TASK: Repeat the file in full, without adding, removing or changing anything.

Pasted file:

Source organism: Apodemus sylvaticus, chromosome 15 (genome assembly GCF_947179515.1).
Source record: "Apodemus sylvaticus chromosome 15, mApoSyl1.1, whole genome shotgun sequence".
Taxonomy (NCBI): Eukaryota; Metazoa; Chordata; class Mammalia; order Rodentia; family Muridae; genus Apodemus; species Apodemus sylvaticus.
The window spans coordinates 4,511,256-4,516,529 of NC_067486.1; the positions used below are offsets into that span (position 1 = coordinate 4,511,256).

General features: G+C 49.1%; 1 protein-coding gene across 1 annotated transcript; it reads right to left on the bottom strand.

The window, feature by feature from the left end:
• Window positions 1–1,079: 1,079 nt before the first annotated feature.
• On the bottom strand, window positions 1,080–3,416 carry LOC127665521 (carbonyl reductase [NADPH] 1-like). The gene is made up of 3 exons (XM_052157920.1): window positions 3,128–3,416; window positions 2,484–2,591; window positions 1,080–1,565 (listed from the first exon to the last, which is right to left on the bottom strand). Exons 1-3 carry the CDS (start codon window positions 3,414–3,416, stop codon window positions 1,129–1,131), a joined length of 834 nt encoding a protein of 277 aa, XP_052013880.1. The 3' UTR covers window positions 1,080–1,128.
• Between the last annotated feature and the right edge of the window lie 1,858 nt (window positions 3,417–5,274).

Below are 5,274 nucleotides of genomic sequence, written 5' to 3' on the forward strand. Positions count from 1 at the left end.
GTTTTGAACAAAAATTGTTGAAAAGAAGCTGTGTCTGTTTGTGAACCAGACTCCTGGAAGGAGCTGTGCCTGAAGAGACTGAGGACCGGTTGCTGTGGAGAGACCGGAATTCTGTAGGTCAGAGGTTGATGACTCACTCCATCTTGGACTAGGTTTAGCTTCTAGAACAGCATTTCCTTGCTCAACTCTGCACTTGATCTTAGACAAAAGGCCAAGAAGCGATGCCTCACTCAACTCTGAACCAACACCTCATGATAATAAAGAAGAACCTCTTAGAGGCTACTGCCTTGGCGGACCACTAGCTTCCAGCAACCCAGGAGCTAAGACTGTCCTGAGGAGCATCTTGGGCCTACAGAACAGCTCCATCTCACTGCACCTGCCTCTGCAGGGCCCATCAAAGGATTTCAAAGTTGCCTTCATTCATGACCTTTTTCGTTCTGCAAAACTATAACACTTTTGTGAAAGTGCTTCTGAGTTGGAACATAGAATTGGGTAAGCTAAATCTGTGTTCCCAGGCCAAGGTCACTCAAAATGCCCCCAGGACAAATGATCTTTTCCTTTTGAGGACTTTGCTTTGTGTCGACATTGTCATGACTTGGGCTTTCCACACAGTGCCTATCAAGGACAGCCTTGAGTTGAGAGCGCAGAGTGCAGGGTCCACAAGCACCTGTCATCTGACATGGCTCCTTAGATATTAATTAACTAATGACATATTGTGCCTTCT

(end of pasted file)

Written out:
Source organism: Apodemus sylvaticus, chromosome 15 (genome assembly GCF_947179515.1).
Source record: "Apodemus sylvaticus chromosome 15, mApoSyl1.1, whole genome shotgun sequence".
Taxonomy (NCBI): Eukaryota; Metazoa; Chordata; class Mammalia; order Rodentia; family Muridae; genus Apodemus; species Apodemus sylvaticus.
The window spans coordinates 4,511,256-4,516,529 of NC_067486.1; the positions used below are offsets into that span (position 1 = coordinate 4,511,256).

General features: G+C 49.1%; 1 protein-coding gene across 1 annotated transcript; it reads right to left on the bottom strand.

The window, feature by feature from the left end:
• Window positions 1–1,079: 1,079 nt before the first annotated feature.
• On the bottom strand, window positions 1,080–3,416 carry LOC127665521 (carbonyl reductase [NADPH] 1-like). The gene is made up of 3 exons (XM_052157920.1): window positions 3,128–3,416; window positions 2,484–2,591; window positions 1,080–1,565 (listed from the first exon to the last, which is right to left on the bottom strand). Exons 1-3 carry the CDS (start codon window positions 3,414–3,416, stop codon window positions 1,129–1,131), a joined length of 834 nt encoding a protein of 277 aa, XP_052013880.1. The 3' UTR covers window positions 1,080–1,128.
• Between the last annotated feature and the right edge of the window lie 1,858 nt (window positions 3,417–5,274).

Below are 5,274 nucleotides of genomic sequence, written 5' to 3' on the forward strand. Positions count from 1 at the left end.
GTTTTGAACAAAAATTGTTGAAAAGAAGCTGTGTCTGTTTGTGAACCAGACTCCTGGAAGGAGCTGTGCCTGAAGAGACTGAGGACCGGTTGCTGTGGAGAGACCGGAATTCTGTAGGTCAGAGGTTGATGACTCACTCCATCTTGGACTAGGTTTAGCTTCTAGAACAGCATTTCCTTGCTCAACTCTGCACTTGATCTTAGACAAAAGGCCAAGAAGCGATGCCTCACTCAACTCTGAACCAACACCTCATGATAATAAAGAAGAACCTCTTAGAGGCTACTGCCTTGGCGGACCACTAGCTTCCAGCAACCCAGGAGCTAAGACTGTCCTGAGGAGCATCTTGGGCCTACAGAACAGCTCCATCTCACTGCACCTGCCTCTGCAGGGCCCATCAAAGGATTTCAAAGTTGCCTTCATTCATGACCTTTTTCGTTCTGCAAAACTATAACACTTTTGTGAAAGTGCTTCTGAGTTGGAACATAGAATTGGGTAAGCTAAATCTGTGTTCCCAGGCCAAGGTCACTCAAAATGCCCCCAGGACAAATGATCTTTTCCTTTTGAGGACTTTGCTTTGTGTCGACATTGTCATGACTTGGGCTTTCCACACAGTGCCTATCAAGGACAGCCTTGAGTTGAGAGCGCAGAGTGCAGGGTCCACAAGCACCTGTCATCTGACATGGCTCCTTAGATATTAATTAACTAATGACATATTGTGCCTTCT